Documentation

Dashboards

A dashboard can help you summarize your data with easy-to-understand, real-time data visuals based on measurements and events. It helps you to see the most important information at a glance, so you understand what you are doing right and where you need to take action.

Using dashboards

Dashboards are used to simplify the (sensor) data into more manageable chunks of visual information. This section will provide all information to configure your own dashboards.

Default dashboard

Every project comes with a default dashboard which looks like the one down here. Adjusting the dashboard and adding new ones is done by clicking the little pencil in the top right corner of the screen.

Dashboard overview

Dashboards configuration

Let’s get started with all the ins and outs regarding the configuration of your own dashboard(s). Click on the pencil (1) in the top-right corner to get your dashboard in edit mode. You can see which dashboard is active in edit mode (2) and you can change the name by clicking on the name of the dashboard. Drag and drop the tabs by clicking on the six dots to change the sequence of your dashboards (3). You can also determine the layout of the panels per screen size (4). At last, you can start a new dashboard from scratch by hitting the plus-button (5) or add a new panel to an existing dashboard (6).

Using the dashboard

Dashboard layout

The dashboard layout has several configuration options for the different screen sizes.

Resize and order panels

You can adjust the panel sizes and drag them where you want. The maximum number of columns you can use is 12.

Configuring dashboard layout
Layout configuration per screen size

Screen size matters. Each screen size has a unique layout in terms of panel sizes and order, so you can visualize things differently when you look at your tablet (screen size M) or phone (screen size S).

Configuring per screen size

Managing dashboards

You can create as many dashboards as you want and use as many widgets as you like. This section will explain the possibilities.

Creating a dashboard

Creating a dashboard is fairly easy. Click on the plus button, give the dashboard a descriptive name and drag it to the right place. The first dashboard is the one that will open when a member opens the project.

Using the dashboard

Adding panels

The next step is to add panels to your dashboard. Panels divide your dashboard into more manageable chunks of visual information that allows you to see what you are doing right and where you need to action or improve.

Click on the ‘add panel’ to open the pop-up with an overview of widget types you can add to the panel.

Panel overview
Widgets

Depending on the widget type you can display different types of data.

Line chart

A line chart is a regular graph with values of data to display on the y-axis and time period on the x-axis. The following data can be displayed for the line chart.

Data to display Explanation
Subject status Show the highest event level for your subjects during a selected time period.
Events Show the number of events that were active over a selected time period.
Measurements Show no aggregation or an aggregation of measurements for a selected time period for one or more series.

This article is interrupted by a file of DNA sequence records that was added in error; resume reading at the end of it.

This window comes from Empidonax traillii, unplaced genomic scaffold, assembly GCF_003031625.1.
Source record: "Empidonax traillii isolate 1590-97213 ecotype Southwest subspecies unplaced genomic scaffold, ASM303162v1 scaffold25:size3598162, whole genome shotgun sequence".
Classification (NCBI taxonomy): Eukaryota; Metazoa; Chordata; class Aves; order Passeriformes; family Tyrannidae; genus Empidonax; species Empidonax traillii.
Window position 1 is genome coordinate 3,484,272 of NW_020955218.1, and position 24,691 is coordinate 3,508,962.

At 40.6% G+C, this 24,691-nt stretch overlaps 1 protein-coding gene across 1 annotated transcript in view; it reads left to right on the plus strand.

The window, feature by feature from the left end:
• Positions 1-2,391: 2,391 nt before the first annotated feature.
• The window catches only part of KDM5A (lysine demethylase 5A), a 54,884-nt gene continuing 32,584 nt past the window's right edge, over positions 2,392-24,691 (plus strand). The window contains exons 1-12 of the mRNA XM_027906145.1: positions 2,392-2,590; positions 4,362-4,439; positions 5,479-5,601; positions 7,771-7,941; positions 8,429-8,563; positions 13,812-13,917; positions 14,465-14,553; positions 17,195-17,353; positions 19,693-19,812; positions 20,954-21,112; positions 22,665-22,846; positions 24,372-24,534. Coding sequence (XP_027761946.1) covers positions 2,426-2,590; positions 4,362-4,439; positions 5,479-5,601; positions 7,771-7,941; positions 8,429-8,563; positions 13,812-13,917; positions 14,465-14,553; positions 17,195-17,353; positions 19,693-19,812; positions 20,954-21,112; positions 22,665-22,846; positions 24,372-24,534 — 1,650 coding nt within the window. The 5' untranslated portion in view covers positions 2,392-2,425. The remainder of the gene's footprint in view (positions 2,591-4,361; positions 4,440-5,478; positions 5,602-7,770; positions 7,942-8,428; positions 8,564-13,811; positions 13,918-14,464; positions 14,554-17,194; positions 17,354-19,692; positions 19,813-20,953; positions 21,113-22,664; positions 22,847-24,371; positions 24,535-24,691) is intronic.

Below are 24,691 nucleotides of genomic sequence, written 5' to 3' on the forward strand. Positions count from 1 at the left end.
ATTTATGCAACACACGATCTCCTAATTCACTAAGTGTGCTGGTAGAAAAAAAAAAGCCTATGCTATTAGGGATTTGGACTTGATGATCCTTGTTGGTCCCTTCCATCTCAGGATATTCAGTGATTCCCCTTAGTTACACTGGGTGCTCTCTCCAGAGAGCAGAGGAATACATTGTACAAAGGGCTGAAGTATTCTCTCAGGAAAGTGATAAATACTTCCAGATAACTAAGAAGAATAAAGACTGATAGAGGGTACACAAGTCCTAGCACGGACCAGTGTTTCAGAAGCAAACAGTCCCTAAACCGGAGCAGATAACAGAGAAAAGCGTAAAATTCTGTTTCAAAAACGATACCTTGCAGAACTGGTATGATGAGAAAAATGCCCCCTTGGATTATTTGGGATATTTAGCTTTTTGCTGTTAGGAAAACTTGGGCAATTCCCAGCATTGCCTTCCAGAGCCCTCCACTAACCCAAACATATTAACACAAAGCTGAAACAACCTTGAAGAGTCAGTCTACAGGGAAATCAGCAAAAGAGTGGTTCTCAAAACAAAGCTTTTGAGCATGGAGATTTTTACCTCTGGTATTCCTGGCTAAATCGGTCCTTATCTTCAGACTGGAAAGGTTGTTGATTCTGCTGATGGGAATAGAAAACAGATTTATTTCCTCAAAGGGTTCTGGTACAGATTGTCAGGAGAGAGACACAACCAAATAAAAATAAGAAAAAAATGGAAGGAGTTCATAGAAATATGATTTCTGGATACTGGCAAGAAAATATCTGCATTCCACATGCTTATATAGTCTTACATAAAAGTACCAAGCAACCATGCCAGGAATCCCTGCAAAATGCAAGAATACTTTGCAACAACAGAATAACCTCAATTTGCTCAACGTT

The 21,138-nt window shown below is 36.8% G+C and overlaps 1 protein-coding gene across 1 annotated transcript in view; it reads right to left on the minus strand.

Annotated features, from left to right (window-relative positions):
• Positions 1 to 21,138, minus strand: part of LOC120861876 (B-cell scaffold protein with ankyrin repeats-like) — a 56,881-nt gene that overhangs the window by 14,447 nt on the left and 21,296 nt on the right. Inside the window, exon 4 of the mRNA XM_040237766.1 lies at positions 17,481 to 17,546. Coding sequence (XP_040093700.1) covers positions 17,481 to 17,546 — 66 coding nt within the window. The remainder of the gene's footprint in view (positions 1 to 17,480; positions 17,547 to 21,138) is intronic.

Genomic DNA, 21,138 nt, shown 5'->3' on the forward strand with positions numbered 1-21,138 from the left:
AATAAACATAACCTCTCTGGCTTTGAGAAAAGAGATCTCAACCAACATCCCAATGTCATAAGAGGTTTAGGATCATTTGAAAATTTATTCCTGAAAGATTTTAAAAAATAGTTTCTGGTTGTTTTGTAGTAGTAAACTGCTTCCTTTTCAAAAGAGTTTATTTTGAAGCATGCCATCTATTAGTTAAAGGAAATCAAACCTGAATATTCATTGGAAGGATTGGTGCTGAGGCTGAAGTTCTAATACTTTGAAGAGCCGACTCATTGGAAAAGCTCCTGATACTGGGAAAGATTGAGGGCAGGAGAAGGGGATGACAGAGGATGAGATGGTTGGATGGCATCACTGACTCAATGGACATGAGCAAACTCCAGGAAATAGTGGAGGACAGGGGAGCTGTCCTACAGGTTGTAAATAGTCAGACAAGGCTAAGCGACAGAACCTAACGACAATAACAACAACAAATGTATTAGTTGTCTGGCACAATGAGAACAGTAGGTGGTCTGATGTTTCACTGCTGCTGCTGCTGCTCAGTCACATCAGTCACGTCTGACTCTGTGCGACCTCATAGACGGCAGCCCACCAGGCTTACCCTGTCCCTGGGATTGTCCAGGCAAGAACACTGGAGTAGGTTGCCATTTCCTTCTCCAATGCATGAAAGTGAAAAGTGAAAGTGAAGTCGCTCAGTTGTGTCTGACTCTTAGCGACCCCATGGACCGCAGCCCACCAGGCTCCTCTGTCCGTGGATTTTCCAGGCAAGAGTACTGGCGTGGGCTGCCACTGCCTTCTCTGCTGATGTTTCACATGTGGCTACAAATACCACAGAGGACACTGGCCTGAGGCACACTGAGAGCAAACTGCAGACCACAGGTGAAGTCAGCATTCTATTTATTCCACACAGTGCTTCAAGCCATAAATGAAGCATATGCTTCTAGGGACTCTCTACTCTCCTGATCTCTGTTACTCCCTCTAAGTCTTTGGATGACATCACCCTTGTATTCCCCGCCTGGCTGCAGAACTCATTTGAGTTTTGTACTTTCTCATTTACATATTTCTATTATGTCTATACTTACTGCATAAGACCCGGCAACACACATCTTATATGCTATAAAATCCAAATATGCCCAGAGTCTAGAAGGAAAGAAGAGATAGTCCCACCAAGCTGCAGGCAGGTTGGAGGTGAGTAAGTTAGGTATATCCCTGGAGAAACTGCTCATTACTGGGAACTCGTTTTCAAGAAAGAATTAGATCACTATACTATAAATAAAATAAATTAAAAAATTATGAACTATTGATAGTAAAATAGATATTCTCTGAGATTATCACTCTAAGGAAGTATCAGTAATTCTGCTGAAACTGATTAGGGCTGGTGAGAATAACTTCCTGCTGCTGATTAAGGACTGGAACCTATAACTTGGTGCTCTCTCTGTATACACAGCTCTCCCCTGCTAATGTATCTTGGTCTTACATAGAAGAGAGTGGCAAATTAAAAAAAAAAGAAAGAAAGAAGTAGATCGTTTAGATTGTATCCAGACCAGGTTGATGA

Bar chart

A bar chart is a regular graph with values of data to display on the y-axis and time period on the x-axis. The following data can be displayed for the line chart.

Data to display Explanation
Subject status Show the highest event level for your subjects during a selected time period.
Events Show the number of events that were active over a selected time period.
Measurements Show an aggregation of measurements for a selected time period.
Pie chart

A pie chart is a type of graph in which a circle is divided into sectors that each represent a proportion of the whole.

Data to display Explanation
Subject status Show the current subjects status, or the highest status during a selected time period.
Active events Show the currently active events for selected subjects and triggers.
Events Show the events for selected subjects and triggers for a selected time period.
Gauge chart

A gauge chart presents a single number as a meter reading. The chart includes thresholds, so you can review the chart quickly to determine whether this number is within a targeted range.

Data to display Explanation
Measurement value Show an aggregation of measurements for one or multiple subjects.
Numeric value

A numeric value is a single number that represents a measurement value.

Data to display Explanation
Measurement value Show an aggregation of measurements for one or multiple subjects.
Top list

A top list is a list of events with the most recent events on top.

Data to display Explanation
Active Show a list of active events that have been triggered for selected subjects and triggers.
Events Show a list of events that have been triggered during a selected time period.
Map viewer

The map viewer is a map with the subject locations which are colored in their highest event status.

Data to display Explanation
Subject locations Show the current primary location of your subjects with their status on a map.
Status badge

The status badge shows the highest combined status.

Data to display Explanation
Combined status Show the highest status over multiple subjects and triggers, over an optimal time period.
Title

The title shows static text.

Data to display Explanation
Static text Show a static title that can be used as a divider.